Thursday, August 21, 2014

Mr. Plouffe Rides the New 'Sharing Economy'

David Plouffe, a former senior advisor to President Obama, is joining Uber, the ride-sharing service, as head of the company's public policy shop. Not surprisingly Plouffe's hiring by Uber has made headlines because it is seen as validating the future of a key upstart in the expanding sharing economy - and as a recognition that Uber will confront many public policy challenges in the years ahead as entrenched taxicab interests and various regulatory authorities fight its market entry.

In today's Wall Street Journal editorial, "Plouffe for Free Markets," Mr. Plouffe is quoted as saying: ""Uber has the chance to be a once in a decade if not a once in a generation company. Of course, that poses a threat to some, and I've watched as the taxi industry cartel has tried to stand in the way of technology and big change. Ultimately, that approach is unwinnable."

Mr. Plouffe is right that incumbent competitors will seek to use laws and regulations either to keep new entrants out of the market, or barring that, to handicap their market participation. This is not to say that there are not legitimate health and safety concerns that might apply to Uber as well as the incumbents.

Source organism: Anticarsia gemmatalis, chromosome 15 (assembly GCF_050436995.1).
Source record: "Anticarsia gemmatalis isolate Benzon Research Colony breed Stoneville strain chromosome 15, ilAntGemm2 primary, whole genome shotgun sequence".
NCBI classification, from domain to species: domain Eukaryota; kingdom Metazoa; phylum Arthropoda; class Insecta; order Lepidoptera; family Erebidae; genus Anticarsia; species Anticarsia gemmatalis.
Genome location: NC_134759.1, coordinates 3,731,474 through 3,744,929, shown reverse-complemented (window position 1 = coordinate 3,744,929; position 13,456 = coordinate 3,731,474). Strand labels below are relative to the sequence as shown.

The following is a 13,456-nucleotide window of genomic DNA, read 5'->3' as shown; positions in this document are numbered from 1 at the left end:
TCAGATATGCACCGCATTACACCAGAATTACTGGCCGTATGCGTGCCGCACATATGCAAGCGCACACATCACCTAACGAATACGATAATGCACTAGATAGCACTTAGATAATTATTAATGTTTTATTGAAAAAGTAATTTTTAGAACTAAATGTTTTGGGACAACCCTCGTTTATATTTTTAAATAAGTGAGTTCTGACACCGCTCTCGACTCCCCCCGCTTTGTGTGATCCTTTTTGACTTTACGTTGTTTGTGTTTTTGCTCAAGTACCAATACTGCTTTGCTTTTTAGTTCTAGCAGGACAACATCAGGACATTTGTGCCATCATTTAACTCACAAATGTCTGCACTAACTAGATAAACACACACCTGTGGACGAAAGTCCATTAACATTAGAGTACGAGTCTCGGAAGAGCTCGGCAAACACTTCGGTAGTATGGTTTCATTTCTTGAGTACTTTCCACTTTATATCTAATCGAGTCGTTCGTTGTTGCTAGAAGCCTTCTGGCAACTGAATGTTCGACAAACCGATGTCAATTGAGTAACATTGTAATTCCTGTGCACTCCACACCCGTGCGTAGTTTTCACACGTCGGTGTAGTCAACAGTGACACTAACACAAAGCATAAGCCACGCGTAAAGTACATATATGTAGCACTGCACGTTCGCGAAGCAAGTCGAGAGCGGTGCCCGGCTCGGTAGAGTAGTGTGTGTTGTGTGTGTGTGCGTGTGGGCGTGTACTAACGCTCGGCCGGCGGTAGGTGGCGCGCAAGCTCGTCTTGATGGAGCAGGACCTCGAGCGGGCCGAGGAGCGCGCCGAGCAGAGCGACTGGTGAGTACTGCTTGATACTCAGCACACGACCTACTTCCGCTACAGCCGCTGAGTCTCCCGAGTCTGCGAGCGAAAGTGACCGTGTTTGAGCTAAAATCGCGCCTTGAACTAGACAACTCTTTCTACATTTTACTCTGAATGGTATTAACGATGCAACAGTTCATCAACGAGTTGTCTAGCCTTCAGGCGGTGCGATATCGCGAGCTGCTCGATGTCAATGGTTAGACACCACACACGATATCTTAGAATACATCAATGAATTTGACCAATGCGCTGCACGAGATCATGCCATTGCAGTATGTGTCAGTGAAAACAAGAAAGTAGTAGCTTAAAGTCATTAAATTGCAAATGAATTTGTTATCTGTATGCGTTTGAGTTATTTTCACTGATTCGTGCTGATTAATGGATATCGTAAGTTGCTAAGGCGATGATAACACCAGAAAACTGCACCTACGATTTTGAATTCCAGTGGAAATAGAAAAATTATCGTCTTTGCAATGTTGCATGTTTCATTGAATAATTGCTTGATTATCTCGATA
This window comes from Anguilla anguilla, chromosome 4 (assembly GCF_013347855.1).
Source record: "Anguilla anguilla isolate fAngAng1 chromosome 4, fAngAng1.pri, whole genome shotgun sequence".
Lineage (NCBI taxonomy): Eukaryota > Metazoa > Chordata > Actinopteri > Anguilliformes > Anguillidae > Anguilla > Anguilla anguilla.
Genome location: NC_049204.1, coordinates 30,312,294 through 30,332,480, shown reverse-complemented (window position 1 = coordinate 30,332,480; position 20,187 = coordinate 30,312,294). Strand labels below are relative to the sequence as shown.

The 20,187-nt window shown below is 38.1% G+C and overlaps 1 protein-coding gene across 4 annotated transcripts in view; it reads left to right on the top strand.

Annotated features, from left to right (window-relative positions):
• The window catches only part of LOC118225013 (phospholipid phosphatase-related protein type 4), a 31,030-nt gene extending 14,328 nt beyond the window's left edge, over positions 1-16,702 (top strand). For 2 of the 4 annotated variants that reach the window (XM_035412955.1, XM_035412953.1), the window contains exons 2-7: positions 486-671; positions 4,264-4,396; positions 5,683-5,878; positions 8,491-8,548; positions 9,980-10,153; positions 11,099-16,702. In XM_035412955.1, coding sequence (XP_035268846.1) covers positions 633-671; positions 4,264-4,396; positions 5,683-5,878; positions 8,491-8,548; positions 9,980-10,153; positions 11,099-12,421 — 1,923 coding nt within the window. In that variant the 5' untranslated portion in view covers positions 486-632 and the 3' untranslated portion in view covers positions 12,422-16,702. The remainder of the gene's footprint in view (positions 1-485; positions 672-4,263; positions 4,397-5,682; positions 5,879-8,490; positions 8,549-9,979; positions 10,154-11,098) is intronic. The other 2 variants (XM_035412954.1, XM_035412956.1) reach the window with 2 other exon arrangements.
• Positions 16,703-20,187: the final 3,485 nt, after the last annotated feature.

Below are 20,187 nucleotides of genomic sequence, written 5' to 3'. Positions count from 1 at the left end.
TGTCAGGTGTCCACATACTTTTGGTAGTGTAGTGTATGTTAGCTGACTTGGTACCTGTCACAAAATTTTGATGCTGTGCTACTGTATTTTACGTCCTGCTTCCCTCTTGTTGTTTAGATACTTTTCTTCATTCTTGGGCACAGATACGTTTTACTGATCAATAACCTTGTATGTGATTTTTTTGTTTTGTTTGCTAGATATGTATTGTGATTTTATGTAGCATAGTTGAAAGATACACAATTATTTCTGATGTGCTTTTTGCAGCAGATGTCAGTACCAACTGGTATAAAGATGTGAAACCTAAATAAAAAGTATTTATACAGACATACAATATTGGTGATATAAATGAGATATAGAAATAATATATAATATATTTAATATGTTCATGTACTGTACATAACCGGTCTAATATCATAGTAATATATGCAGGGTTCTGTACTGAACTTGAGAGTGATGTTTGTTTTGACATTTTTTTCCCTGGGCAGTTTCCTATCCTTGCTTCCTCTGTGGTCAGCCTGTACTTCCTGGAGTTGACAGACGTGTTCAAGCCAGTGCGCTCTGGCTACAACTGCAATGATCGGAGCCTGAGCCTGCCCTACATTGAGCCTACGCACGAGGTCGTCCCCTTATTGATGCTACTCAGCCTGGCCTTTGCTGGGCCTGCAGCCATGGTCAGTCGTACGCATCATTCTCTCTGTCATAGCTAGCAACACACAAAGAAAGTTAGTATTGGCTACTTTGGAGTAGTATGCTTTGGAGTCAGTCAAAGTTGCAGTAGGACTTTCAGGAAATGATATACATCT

In a recently released Perspectives from FSF Scholars entitled, "The Sharing Economy: A Positive Shared Vision for the Future," FSF Research Associate Michael Horney and I discussed the rise of the "sharing economy" and the economic and societal benefits created by leading edge companies like Uber and Airbnb, which enables the sharing of rooms much like Uber enables the sharing of promises. While acknowledging that companies like Uber and Airbnb properly may be subject to some narrowly tailored generally applicable health and safety regulations, we emphasized:  

"These new business models, which utilize online applications, are delivering innovation, economic growth, and consumer satisfaction. Nevertheless, some governments see them as disruptions to existing marketplaces and want to take preventive action against them. In order for the new sharing economy business models to succeed in enhancing overall consumer welfare and our nation’s economy, a market-oriented and deregulatory perspective must become a shared vision."

Hopefully, Mr. Plouffe, who presumably knows a lot about government regulation from his service in the Obama Administration as a political advisor, will be able to help articulate the need for "a market-oriented and deregulatory perspective" so companies like Airbnb, Uber, and their sharing economy competitors (of which there are an increasing number) will not be shackled by unnecessary regulation.

Before Mr. Plouffe begins work in early September, perhaps he may want to read our "sharing economy" paper